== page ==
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6 March 2007

Stop trying to look sophisticated

By Andrew Clifford

Sometimes we need to ignore the sophisticated and specialist skills that we pride ourselves on having, and use simple techniques instead.

Like many IT consultants, I advertise all sorts of sophisticated and specialist skills: cost reduction, systems integration, long-term IT management, IT governance, and so on. And I proudly boast that I can apply these skills to meet my clients' needs.

But I have to be careful. For most of my working life I have been on the receiving end of consultancy. I used to get really annoyed by consultants who would bend the work to meet their specialist skills, rather than the other way around. Now that I am the consultant, I have to remember this. I have to present myself as a sophisticated specialist, but be able to quickly abandon this and use simpler skills when needed.

I have been working with a large UK IT company. I was brought in because of my experience in systems integration. But when I got there, I found that their design was sound and most of the systems integration was already under way.

There was of course a temptation to show off, criticise their design, and do something clever like define some XML standards or messaging protocols. But they did not need this. What they needed was a good overall view of the solution, to make sure that the design would tie up and to make sure that nothing had been missed. So instead of doing anything very sophisticated, I have been working with the client to build up good lists of systems, interfaces and servers.

Lists help in a number of ways. A sophisticated design will probably concentrate on the new, risky or interesting parts, but might forget the old less interesting parts. Lists help bring completeness.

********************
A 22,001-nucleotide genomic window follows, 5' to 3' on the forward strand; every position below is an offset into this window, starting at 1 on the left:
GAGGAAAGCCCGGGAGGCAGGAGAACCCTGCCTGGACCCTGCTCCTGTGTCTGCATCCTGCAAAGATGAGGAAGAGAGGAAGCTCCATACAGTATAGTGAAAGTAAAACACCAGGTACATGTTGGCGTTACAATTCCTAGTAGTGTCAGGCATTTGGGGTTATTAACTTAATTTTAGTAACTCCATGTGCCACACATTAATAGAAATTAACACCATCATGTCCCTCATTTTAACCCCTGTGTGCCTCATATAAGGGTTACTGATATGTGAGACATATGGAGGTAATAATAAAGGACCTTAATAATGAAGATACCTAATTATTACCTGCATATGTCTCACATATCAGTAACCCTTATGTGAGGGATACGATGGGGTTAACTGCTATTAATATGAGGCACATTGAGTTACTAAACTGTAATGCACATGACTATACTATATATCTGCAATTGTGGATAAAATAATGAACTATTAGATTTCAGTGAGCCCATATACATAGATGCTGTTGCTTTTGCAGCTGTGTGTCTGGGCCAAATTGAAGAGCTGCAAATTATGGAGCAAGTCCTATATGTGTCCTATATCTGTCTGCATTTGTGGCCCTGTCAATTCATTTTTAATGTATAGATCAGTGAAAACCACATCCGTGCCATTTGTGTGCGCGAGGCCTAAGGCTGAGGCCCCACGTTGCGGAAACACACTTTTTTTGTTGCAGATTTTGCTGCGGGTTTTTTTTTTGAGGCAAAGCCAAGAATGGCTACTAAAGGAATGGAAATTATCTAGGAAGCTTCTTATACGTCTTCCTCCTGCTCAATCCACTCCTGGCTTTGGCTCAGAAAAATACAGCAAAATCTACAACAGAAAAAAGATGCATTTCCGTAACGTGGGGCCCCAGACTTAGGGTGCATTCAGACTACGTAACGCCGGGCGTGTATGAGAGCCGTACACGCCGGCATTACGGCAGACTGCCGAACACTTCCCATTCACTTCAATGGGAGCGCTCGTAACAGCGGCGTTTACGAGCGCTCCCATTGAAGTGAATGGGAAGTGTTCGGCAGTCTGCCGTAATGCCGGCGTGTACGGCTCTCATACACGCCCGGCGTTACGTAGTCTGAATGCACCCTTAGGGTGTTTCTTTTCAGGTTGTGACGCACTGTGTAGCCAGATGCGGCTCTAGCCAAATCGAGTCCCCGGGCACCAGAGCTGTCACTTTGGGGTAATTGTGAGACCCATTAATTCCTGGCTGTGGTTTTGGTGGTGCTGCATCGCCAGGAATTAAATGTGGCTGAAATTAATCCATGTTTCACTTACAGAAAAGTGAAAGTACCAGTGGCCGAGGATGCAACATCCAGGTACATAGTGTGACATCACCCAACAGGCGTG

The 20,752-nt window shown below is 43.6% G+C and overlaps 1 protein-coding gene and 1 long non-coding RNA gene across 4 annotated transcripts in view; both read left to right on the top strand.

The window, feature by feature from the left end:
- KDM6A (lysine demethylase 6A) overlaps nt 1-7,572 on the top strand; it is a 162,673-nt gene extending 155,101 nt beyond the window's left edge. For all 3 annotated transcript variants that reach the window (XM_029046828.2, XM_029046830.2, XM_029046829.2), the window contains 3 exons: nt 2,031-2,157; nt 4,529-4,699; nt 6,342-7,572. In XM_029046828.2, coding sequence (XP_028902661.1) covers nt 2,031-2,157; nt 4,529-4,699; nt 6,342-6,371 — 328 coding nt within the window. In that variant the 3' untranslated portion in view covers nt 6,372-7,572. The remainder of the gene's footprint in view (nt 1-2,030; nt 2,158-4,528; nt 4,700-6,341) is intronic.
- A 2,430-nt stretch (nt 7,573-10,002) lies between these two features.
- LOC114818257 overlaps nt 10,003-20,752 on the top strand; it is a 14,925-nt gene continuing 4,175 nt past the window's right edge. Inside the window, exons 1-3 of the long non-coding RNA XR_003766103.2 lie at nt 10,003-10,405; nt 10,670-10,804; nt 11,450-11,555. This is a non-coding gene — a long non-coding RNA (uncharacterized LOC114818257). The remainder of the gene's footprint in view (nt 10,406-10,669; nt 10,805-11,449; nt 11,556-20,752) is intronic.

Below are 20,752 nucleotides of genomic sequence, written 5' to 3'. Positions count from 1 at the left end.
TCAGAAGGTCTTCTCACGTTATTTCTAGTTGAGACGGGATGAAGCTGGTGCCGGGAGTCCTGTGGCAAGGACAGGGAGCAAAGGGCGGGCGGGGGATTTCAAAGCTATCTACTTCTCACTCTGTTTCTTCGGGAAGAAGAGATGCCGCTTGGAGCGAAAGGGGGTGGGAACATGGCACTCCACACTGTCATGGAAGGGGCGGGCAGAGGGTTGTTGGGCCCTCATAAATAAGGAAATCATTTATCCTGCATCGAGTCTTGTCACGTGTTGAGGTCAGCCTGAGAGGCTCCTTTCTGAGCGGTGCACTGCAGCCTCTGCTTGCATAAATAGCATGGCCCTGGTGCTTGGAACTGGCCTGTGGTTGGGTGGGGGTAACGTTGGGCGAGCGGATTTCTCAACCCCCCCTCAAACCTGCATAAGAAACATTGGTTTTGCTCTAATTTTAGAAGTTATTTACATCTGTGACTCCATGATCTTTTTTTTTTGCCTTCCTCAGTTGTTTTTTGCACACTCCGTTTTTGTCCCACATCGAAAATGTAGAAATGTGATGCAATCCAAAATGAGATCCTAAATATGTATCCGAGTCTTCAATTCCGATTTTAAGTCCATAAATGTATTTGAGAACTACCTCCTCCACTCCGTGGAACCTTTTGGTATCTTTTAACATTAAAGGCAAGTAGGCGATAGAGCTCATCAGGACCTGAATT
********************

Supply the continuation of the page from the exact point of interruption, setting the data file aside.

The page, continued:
Lists bring a sense of proportion. We had been discussing whether one server should run Windows or Linux, and this had become an issue for some people. But drawing up a list showed that we needed about 75 new servers, and gave us a good idea of what most of them needed to be. This let us get on with managing the build work, and not be too distracted by an issue with one or two of the servers.

Lists tie things together. Different groups - development, testing, infrastructure, and so on - need to co-ordinate their work, and need good lists to do so. A list provides a basis for communication, and a focus for managing change.

The work on lists has shown me that simple techniques, carried through carefully, are often more effective than applying more sophisticated skills. It might be a blow to my pretensions as a consultant, but the alternative, making the work more complicated to make me look good, would not meet my clients needs. We should not let our professional pride stop us doing simple things well.

And anyway, with all my new experience, I can always advertise myself as a "Strategic Inventory Consultant". I will go and have a think about that.

Next: How long should IT systems last?


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